Most kids will probably never relish going to the dentist. But these days, pediatric dentists are making the experience the best it can be under the circumstances.
A train made out of giant toothbrushes, dental floss and a tube of toothpaste greets kids at the door of Worman and Worman Dentistry for Children in St. Petersburg. While awaiting their fate, kids can climb in the train or watch television and play video games. Once they are back in the dreaded chair they can pick a movie to watch and listen to with wireless headphones.
At the offices of Levitt and Parastthong Dentistry for Children and Teenagers in St. Petersburg there are also plenty of video games, televisions over the dental chairs, a Lego table and a mirror with a talking tooth fairy who praises kids after their visit. In the waiting room there’s a two-story submarine with ladders, radar screens, switches and more built by a designer from Busch Gardens.
Compare all this to a general dentist’s office that might have a Sports Illustrated at best to occupy nervous kids. But beyond the bells and whistles, pediatric dentists say they and their staffs also have knowledge and chairside manners that appeal to kids more than what they’ll encounter with a general dentist.
“They come in our office and see the train, the TV, the video games and the kids kind of forget where they are,” said Sandy Worman, who shares the practice with her father, Michael Worman. “We have these magic wands that light up and twinkle. We ask them to wave their magic wands and they are so busy looking at the colors they don’t notice I just gave them a (numbing) shot.”
Recently, when Worman had to make a mold of a 3-year-old’s mouth she distracted the girl by having her point her toes, then lift one leg, then the other leg, then point and lift. The child was so focused on the game she never whined about all the yucky goop in her mouth.
“Pediatric dentists have two additional years of formal training,” said Myles Levitt. “In dental school, you just take two weeks your third year and three or four weeks your fourth year on working with children. When you graduate as a general dentist, can you still drill a tooth on a kid and know how to work on a kid? Yes. But we have a lot more training and our offices across the board are just set up for kids.”
And the people who work in a pediatric dental office go into it because they like being around children. Even nervous children.
“My assistants love kids. They know how to talk about school, camp, sports and trips. By the time I sit down to pull a tooth or drill a tooth, he’s relaxed,” Levitt said. “A general dentist may have one kid on his whole (daily) schedule. I see 40 to 60 a day.”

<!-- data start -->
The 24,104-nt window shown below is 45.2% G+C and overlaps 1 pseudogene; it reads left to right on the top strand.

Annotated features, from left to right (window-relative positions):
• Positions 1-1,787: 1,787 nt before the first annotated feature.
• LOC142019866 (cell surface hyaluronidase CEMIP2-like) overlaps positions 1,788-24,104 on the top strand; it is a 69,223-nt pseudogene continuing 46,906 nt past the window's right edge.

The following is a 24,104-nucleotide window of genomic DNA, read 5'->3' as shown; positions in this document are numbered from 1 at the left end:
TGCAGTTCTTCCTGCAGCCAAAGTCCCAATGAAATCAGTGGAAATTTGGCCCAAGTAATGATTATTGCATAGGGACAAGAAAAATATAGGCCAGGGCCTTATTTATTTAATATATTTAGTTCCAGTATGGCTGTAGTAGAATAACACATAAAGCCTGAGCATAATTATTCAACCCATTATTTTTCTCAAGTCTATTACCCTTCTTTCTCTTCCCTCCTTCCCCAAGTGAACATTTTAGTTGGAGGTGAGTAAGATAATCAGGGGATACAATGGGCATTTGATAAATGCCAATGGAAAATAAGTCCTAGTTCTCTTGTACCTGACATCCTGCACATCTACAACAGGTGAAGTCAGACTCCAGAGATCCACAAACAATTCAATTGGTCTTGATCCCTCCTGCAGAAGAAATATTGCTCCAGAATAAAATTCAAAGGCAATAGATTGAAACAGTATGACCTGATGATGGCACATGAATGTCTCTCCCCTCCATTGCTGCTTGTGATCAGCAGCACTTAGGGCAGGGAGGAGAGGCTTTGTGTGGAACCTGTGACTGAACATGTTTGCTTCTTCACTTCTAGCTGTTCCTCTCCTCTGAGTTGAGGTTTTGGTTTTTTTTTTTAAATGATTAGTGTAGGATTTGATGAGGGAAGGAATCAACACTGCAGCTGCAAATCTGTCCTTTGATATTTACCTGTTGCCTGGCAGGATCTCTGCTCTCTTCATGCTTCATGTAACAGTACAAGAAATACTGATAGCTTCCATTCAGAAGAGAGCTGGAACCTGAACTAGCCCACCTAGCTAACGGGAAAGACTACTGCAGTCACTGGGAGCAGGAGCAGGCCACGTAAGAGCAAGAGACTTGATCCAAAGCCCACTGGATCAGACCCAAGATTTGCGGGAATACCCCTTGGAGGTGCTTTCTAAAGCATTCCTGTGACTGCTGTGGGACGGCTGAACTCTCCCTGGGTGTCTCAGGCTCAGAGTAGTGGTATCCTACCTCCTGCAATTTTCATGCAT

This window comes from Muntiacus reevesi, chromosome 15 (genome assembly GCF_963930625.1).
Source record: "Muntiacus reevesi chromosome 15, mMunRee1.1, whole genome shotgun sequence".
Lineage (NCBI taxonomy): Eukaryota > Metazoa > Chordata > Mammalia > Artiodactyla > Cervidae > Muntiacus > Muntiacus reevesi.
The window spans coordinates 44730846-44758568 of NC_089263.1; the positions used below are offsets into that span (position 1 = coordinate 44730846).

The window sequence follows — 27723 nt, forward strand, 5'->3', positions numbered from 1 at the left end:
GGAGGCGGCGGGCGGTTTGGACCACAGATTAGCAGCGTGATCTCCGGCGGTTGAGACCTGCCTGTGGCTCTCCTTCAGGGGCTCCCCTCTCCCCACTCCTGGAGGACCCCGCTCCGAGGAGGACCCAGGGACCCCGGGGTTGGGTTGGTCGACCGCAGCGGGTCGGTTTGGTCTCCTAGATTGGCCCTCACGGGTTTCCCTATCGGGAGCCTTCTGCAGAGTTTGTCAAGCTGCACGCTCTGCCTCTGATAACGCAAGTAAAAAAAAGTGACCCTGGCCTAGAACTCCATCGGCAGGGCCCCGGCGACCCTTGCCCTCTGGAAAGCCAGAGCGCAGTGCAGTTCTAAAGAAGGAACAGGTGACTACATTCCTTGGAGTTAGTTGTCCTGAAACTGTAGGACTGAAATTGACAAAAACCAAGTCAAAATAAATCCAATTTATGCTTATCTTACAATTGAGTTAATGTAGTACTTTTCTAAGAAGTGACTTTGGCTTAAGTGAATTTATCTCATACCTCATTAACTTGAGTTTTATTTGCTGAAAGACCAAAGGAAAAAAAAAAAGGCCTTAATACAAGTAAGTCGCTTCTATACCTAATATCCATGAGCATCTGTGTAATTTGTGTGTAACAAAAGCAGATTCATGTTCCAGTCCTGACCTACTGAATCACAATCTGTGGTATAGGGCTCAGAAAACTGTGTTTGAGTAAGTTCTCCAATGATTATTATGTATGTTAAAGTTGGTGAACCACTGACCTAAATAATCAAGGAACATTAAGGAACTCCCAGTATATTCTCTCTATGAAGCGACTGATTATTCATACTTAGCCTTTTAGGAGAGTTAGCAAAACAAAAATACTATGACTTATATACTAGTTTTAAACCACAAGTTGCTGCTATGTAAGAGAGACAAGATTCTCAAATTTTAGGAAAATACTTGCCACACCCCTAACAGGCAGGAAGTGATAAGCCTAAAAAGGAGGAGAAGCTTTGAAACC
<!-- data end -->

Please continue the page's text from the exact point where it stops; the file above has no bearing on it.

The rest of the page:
Pediatric dentists know kid-friendly terminology. Instead of a shot of Novocain and a filling, at Levitt’s office kids get a “pinch” then some “sleepy juice” and a “white star” in their tooth.
But there’s still one thing many parents and kids don’t like about most pediatric dental offices. Parents usually cannot accompany their child when they go back to the dental chair.
It’s pretty hard not to get a knot in your stomach when you send your 3-year-old off alone to face the drill, X-rays, “sleepy juice” and a room full of strange adults and kids. But dentists say kids behave better when their parents aren’t there offering a shoulder to cry on. Or scream on. They listen to directions better when Mom isn’t hovering over them.
“That’s probably the biggest source of aggravation (for parents),” Worman said. But sometimes parents can even make it worse, she added. “They say things like ‘Here comes the bee sting’ (before the numbing shot). Then the child is thinking: ‘I’m going to get stung by a bee.’ Who wants to get stung by a bee?”
Worman said she has worked on children who are perfectly relaxed and happy. Then, after it’s all over and they go out to their parents, they burst into tears. This is proof that parents can bring out the water works.
But Robin Lesser disagrees. At the practice she shares with Frank Sierra in north Tampa, parents can come back and sit next to their child during the whole visit. “I think children are better when their parents are there because they are more relaxed,” Lesser said.
If the kids do act up or are really terrified, she’s glad the parents are right there to address the behavior. Or they can see for themselves why the child might need to have dental work done in an operating room under general anesthesia. Lesser has several patients who drive from other counties so they can go back to the chair with their child.
“I like the idea of being able to be back there with my child. I can reinforce the things they learn, brushing or flossing,” said Ricki Frayman, who brings her 5- and 7-year-old daughters from Safety Harbor to see Lesser. “And so I know what’s going on with my daughters. One of them has a little more of an issue with separation, so it works a lot better.”
Frayman also likes her daughters seeing a female professional as a role model. “There are days when they say: ‘I’m going to be Dr. Robin when I grow up.’ “
Levitt, Worman and most dentists will make exceptions to their “no-parents” rule in certain cases. Levitt’s practice sets aside days to see only children with special needs and their parents all come back to the chairs with them.
Children who come to Worman’s office for a first visit before they are 3 can bring their parents back with them that time. Most kids start going to the dentist when they are 3 and go twice a year from then on.
“We deal with all different kinds of anxiety levels. It’s much easier to calm down a 3-year-old than a totally neurotic 12-year- old,” Worman said. She estimated two out of 20 kids a day will cry. Some children get so upset at the dentist’s office that they have to have their dental work done while under general anesthesia in an operating room. Pediatric dentists are trained to work there as well.
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